Finding My Happy Place at a Barcelona Flea Market

February 17, 2015
Finding My Happy Place at a Barcelona Flea Market

One day after my husband, son, and I moved into our Barcelona apartment, I found myself alone with the kid. My husband’s best friend was celebrating his birthday at Octoberfest in Munich, so I was starting off on my own.

Our flat came furnished, although the kitchen things were spare. I looked around the kitchen as my kid deposited hot oatmeal onto his lap, wondering how to nest. We’d chosen the apartment for many reasons, not least of which was the private courtyard and playground in the back and the beautiful view of the mountains and the sea from our terrace. And I fell in love with the sixties design–herringbone laminate floors, groovy flower tiles, and real wood-paneled walls. One room, my office, had walls lined entirely in cork.

It was time to turn our apartment into our home.  Yet, everything I could possibly need sat in a storage space in the United States.  It was my mother who suggested a trip to a flea market. “Make it fun,” she said.

“A flea market, of course!” I thought. A quick perusal of my Rough Guide revealed a giant one within walking distance of Sagrada Familia, Gaudí’s famous chapel.

Finding My Happy Place at a Barcelona Flea Market

The flea market is called El Encants Vells, and it is enormous (four levels). I walked through the ground floor as men laid out their wares on sheets, everything from pottery, postings, vacuum cleaners, children’s clothing, jewelry, sewing tables, copper cookware, door knockers, intricate tiles, municipal signs, art supplies, books, records, hammers, and golden loops of various sizes.

As you climb up the ramp to the higher floors of the flea market, the items move into more organized stalls, though many of these spill out onto the ground. Delights can be found there too, antique toy cars, clocks, hats, oil paintings, screwdrivers, juicers, bedsheets, bolts of fabric, luggage, magazines, and army fatigues. With my kid asleep in his stroller I walked the length and breadth of the building, holding relics from my new country’s past in my hand and contemplating their narratives.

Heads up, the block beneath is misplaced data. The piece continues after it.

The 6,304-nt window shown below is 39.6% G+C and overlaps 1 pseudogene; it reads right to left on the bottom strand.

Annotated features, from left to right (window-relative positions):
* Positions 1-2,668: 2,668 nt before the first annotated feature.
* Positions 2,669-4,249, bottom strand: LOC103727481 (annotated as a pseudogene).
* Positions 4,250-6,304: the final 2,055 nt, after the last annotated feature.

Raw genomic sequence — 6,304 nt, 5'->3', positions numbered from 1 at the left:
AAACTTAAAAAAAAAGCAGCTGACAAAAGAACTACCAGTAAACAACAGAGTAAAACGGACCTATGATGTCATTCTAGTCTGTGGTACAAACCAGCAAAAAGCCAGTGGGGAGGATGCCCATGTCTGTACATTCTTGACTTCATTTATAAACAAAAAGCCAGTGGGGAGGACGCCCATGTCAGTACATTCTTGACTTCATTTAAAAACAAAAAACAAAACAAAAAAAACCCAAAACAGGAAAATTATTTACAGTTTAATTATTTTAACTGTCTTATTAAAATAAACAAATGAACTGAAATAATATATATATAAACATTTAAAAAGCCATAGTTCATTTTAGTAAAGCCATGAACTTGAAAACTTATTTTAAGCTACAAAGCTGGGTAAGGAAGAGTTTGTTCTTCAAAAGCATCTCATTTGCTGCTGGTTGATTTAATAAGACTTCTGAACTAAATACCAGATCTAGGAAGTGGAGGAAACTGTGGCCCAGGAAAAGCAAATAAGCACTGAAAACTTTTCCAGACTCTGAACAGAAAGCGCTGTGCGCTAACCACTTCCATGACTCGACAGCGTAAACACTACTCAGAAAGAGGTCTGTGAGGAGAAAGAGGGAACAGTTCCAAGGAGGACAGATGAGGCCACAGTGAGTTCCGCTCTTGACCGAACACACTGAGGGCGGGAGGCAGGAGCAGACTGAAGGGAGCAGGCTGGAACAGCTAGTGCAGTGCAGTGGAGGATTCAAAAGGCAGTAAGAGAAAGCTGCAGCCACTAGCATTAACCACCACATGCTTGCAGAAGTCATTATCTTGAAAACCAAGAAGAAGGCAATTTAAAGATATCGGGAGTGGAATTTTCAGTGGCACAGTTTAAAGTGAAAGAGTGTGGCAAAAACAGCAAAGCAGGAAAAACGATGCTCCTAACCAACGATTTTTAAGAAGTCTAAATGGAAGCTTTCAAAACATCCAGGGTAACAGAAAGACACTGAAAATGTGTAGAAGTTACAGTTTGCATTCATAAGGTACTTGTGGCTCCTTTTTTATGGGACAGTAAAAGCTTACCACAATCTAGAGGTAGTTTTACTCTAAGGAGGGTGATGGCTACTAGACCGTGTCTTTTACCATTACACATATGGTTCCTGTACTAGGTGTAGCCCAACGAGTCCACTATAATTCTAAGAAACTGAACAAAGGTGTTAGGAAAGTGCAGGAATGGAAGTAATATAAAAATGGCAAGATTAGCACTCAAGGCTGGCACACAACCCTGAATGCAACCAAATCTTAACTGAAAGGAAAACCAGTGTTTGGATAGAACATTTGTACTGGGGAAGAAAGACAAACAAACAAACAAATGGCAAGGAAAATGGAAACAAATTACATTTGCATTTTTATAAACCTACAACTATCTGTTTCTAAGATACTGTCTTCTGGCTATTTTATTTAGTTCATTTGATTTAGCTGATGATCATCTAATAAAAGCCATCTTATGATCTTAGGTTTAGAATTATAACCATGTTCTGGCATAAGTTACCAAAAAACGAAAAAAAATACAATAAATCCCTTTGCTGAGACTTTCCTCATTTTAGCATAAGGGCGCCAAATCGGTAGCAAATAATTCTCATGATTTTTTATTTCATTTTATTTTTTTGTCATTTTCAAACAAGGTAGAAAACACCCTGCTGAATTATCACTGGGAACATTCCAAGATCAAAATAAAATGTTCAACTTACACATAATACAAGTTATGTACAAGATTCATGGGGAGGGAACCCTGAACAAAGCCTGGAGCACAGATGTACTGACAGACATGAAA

I love being able to touch something that somebody who is now dead touched, something that they loved or didn’t.

I love many different objects for various reasons, but the things I love best are old. In fact, I love being able to touch something that somebody who is now dead touched. Something that they loved or didn’t. The aura of old things is something I cherish even more now that so much occurs in the digital world, an exchange of data from one brain to another that remains untouched by hands.

Finding My Happy Place at a Barcelona Flea Market

These things were different than what I would find in an American flea market, because this is a country with its own way of doing things. I became acquainted with its systems by looking through its debris. This is how we cook and sleep and love. These are the things we give to one another. These are the books and the music displayed on our parents’ shelves as we grew.

I loaded up the stroller with things I needed, finding my real ambivalence about purchases to be a useful tool for haggling. At the coffee shop on the first floor, I ordered a bikini (grilled ham and cheese) and a cafe con leche. The waitress treated me brusquely but cordially, like I was a person who belonged right where she was. Like I was not a tourist. Not a spy, only a hungry woman with her child and a stroller heavy with treasures.


Have you traveled to Barcelona, Spain? How was your trip? Email us at [email protected] for information about sharing your experience and advice with the Pink Pangea community. We can’t wait to hear from you.

Photo credits for Finding My Happy Place at a Barcelona Flea Market by Ilana Manaster and unsplash.

About Ilana Manaster

Ilana Manaster left the United States for the first time as a junior in college, when she took a semester off and travelled around Europe. A writer whose work has appeared in Cosmopolitan Magazine, Reading Out Loud podcast and elsewhere, she moved to Barcelona in 2014 to raise her kid and finish her novel.

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